David Cameron found himself in an uncomfortable position when a soon-to-be-published biography of the prime minister claimed he put a "private part of his anatomy into a dead pig" as part of his initiation into the notorious Piers Gaveston Society.
Call Me Dave, which is published in October, goes on to make other allegations such as Cameron smoked cannabis with Oxford pal James Delingpole, revelled at drug-fuelled parties and, perhaps worst of all, was a fan of 1970s rock band Supertramp. While readers gawped at the serialised excerpts in the Daily Mail, Downing Street refused to acknowledge the claims made in the book.
The extraordinary allegations have put the biography's authors on the back foot, including one Lord Ashcroft. The former Conservative peer and party treasurer is said to be angry after failing to land a top job in Cameron's 2010 government despite ploughing £8m ($12m) into Tory coffers. The multimillionaire denies he is exacting revenge with the book. Call Me Dave's other author, Isabel Oakeshott, has also denied it is a smear job and has defended her work on Channel 4 News and Newsnight. But who is she?
The journalist daughter of Liberal Democrat peer Lord Oakeshott scored her biggest scoop to date with her story that former energy secretary Chris Huhne convinced his now former wife Vicky Pryce to accept his speeding points in 2003. Oakeshott persuaded Pryce to go on the record about taking the sanction in an exclusive that cost Huhne his job and landed the estranged couple in prison.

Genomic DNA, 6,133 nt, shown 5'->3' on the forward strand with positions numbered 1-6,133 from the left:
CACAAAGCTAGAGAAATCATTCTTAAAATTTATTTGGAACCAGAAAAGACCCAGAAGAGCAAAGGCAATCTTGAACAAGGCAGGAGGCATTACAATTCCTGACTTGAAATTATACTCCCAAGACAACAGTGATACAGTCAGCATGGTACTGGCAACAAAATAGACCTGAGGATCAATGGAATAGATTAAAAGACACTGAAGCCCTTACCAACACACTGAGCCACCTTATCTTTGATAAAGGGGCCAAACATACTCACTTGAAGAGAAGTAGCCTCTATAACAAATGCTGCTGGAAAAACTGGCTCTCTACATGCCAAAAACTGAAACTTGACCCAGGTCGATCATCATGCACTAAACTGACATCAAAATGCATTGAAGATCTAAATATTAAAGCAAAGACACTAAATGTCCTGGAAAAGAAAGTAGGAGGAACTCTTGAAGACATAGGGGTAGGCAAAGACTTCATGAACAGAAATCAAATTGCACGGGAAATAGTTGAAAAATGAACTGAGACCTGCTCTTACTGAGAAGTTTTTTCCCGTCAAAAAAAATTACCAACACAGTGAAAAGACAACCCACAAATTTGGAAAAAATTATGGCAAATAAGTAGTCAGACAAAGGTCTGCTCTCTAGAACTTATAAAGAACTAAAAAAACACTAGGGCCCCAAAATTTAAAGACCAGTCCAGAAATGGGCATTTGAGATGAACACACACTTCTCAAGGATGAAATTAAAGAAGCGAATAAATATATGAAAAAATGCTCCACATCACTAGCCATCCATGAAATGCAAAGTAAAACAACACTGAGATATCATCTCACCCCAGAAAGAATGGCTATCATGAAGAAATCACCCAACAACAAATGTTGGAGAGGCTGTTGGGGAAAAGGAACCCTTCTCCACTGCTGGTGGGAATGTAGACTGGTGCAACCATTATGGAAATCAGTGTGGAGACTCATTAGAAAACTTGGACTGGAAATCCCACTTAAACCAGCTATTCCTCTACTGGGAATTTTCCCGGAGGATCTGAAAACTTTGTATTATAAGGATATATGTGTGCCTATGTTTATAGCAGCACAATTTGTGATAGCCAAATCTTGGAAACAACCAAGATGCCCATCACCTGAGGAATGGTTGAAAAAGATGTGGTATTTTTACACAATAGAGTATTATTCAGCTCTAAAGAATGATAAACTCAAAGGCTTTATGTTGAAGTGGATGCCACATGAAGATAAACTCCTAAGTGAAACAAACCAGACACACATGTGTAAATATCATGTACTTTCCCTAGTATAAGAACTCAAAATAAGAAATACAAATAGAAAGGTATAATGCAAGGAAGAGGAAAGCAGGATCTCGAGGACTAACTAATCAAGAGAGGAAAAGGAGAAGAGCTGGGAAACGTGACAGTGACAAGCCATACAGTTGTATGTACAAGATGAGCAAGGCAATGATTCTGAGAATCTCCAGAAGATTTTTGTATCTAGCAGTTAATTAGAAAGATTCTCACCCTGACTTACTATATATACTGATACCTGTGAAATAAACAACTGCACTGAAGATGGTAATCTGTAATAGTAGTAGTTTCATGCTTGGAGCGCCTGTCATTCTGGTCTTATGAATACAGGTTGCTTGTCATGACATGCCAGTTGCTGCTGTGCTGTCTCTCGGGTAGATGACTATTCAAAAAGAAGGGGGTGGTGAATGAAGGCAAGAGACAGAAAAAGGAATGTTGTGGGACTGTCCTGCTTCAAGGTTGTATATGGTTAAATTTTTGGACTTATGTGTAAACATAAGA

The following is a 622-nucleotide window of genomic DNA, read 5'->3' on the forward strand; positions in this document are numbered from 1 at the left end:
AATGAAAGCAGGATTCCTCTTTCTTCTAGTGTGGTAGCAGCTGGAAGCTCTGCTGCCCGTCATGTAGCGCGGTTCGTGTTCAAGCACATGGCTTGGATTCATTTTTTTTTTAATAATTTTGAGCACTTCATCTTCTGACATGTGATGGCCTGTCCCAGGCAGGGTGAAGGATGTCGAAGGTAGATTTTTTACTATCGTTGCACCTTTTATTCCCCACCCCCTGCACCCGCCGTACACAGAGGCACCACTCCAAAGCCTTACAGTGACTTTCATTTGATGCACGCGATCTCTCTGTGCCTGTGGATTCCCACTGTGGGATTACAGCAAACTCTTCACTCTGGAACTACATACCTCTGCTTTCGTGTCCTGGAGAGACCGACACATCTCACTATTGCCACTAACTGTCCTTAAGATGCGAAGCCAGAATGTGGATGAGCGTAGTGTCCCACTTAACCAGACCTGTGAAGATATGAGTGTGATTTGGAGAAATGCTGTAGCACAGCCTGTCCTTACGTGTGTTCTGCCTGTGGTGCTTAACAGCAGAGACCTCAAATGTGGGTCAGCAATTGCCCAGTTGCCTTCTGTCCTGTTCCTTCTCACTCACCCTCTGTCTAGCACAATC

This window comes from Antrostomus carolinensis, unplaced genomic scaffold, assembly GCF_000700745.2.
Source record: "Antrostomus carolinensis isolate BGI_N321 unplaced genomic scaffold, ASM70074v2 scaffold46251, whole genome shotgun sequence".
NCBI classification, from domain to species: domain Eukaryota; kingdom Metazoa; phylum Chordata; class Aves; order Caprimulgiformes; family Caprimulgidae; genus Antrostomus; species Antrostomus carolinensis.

They were jailed for eight months after being found guilty of perverting the course of justice. Oakeshott said she advised Pryce to reject advances made by the Mail On Sunday for the story and instead go with the Sunday Times, whom she was working for. She was horrified when police demanded she hand emails between herself and Pryce to police, saying they were not for public consumption.
The previous literary efforts of Oakeshott, who is married and has three children, are Inside Out: My Story Of Betrayal And Cowardice At The Heart Of New Labour – the story of New Labour as seen by the party's former general secretary Peter Watt – and Farmageddon: The True Cost Of Cheap Meat – an investigation into industrial livestock. But it is her recent endeavour, including the tale of Cameron's alleged incident with dead livestock, that she might be best remembered for.